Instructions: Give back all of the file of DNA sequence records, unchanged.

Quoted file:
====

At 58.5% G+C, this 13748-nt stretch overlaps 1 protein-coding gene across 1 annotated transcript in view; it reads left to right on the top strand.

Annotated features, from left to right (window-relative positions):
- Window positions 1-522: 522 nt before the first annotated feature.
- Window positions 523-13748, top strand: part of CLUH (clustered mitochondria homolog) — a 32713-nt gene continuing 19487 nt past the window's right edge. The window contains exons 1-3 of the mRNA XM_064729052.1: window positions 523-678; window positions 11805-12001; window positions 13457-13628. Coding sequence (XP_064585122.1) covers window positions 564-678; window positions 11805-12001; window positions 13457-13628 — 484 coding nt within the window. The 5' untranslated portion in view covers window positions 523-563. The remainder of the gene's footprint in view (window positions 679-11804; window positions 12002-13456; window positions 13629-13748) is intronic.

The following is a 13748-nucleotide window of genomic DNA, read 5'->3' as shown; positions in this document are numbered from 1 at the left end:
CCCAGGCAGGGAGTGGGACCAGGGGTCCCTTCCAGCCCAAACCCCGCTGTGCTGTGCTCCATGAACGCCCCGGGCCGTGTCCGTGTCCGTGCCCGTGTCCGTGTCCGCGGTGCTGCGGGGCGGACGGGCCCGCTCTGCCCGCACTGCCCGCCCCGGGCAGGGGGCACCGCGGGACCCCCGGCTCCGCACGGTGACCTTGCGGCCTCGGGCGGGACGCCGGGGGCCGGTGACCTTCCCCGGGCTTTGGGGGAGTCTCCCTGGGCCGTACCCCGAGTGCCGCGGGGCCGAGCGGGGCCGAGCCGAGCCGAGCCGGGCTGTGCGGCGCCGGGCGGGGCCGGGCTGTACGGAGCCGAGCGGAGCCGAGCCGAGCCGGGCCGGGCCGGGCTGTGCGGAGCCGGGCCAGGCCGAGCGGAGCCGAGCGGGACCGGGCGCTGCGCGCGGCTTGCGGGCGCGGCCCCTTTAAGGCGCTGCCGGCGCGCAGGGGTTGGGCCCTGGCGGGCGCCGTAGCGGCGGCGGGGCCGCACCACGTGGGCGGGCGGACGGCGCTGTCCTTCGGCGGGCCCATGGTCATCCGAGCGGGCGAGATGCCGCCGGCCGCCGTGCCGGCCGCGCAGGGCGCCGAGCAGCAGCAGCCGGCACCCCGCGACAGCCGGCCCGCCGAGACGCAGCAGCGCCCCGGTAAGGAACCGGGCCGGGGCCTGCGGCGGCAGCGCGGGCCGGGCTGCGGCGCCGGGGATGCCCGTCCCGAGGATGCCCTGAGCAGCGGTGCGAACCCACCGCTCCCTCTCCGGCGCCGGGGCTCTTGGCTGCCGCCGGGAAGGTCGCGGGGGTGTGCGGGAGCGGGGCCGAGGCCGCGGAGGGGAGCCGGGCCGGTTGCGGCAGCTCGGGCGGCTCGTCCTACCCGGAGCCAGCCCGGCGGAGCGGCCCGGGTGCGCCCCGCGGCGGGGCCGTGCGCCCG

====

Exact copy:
At 58.5% G+C, this 13748-nt stretch overlaps 1 protein-coding gene across 1 annotated transcript in view; it reads left to right on the top strand.

Annotated features, from left to right (window-relative positions):
- Window positions 1-522: 522 nt before the first annotated feature.
- Window positions 523-13748, top strand: part of CLUH (clustered mitochondria homolog) — a 32713-nt gene continuing 19487 nt past the window's right edge. The window contains exons 1-3 of the mRNA XM_064729052.1: window positions 523-678; window positions 11805-12001; window positions 13457-13628. Coding sequence (XP_064585122.1) covers window positions 564-678; window positions 11805-12001; window positions 13457-13628 — 484 coding nt within the window. The 5' untranslated portion in view covers window positions 523-563. The remainder of the gene's footprint in view (window positions 679-11804; window positions 12002-13456; window positions 13629-13748) is intronic.

The following is a 13748-nucleotide window of genomic DNA, read 5'->3' as shown; positions in this document are numbered from 1 at the left end:
CCCAGGCAGGGAGTGGGACCAGGGGTCCCTTCCAGCCCAAACCCCGCTGTGCTGTGCTCCATGAACGCCCCGGGCCGTGTCCGTGTCCGTGCCCGTGTCCGTGTCCGCGGTGCTGCGGGGCGGACGGGCCCGCTCTGCCCGCACTGCCCGCCCCGGGCAGGGGGCACCGCGGGACCCCCGGCTCCGCACGGTGACCTTGCGGCCTCGGGCGGGACGCCGGGGGCCGGTGACCTTCCCCGGGCTTTGGGGGAGTCTCCCTGGGCCGTACCCCGAGTGCCGCGGGGCCGAGCGGGGCCGAGCCGAGCCGAGCCGGGCTGTGCGGCGCCGGGCGGGGCCGGGCTGTACGGAGCCGAGCGGAGCCGAGCCGAGCCGGGCCGGGCCGGGCTGTGCGGAGCCGGGCCAGGCCGAGCGGAGCCGAGCGGGACCGGGCGCTGCGCGCGGCTTGCGGGCGCGGCCCCTTTAAGGCGCTGCCGGCGCGCAGGGGTTGGGCCCTGGCGGGCGCCGTAGCGGCGGCGGGGCCGCACCACGTGGGCGGGCGGACGGCGCTGTCCTTCGGCGGGCCCATGGTCATCCGAGCGGGCGAGATGCCGCCGGCCGCCGTGCCGGCCGCGCAGGGCGCCGAGCAGCAGCAGCCGGCACCCCGCGACAGCCGGCCCGCCGAGACGCAGCAGCGCCCCGGTAAGGAACCGGGCCGGGGCCTGCGGCGGCAGCGCGGGCCGGGCTGCGGCGCCGGGGATGCCCGTCCCGAGGATGCCCTGAGCAGCGGTGCGAACCCACCGCTCCCTCTCCGGCGCCGGGGCTCTTGGCTGCCGCCGGGAAGGTCGCGGGGGTGTGCGGGAGCGGGGCCGAGGCCGCGGAGGGGAGCCGGGCCGGTTGCGGCAGCTCGGGCGGCTCGTCCTACCCGGAGCCAGCCCGGCGGAGCGGCCCGGGTGCGCCCCGCGGCGGGGCCGTGCGCCCG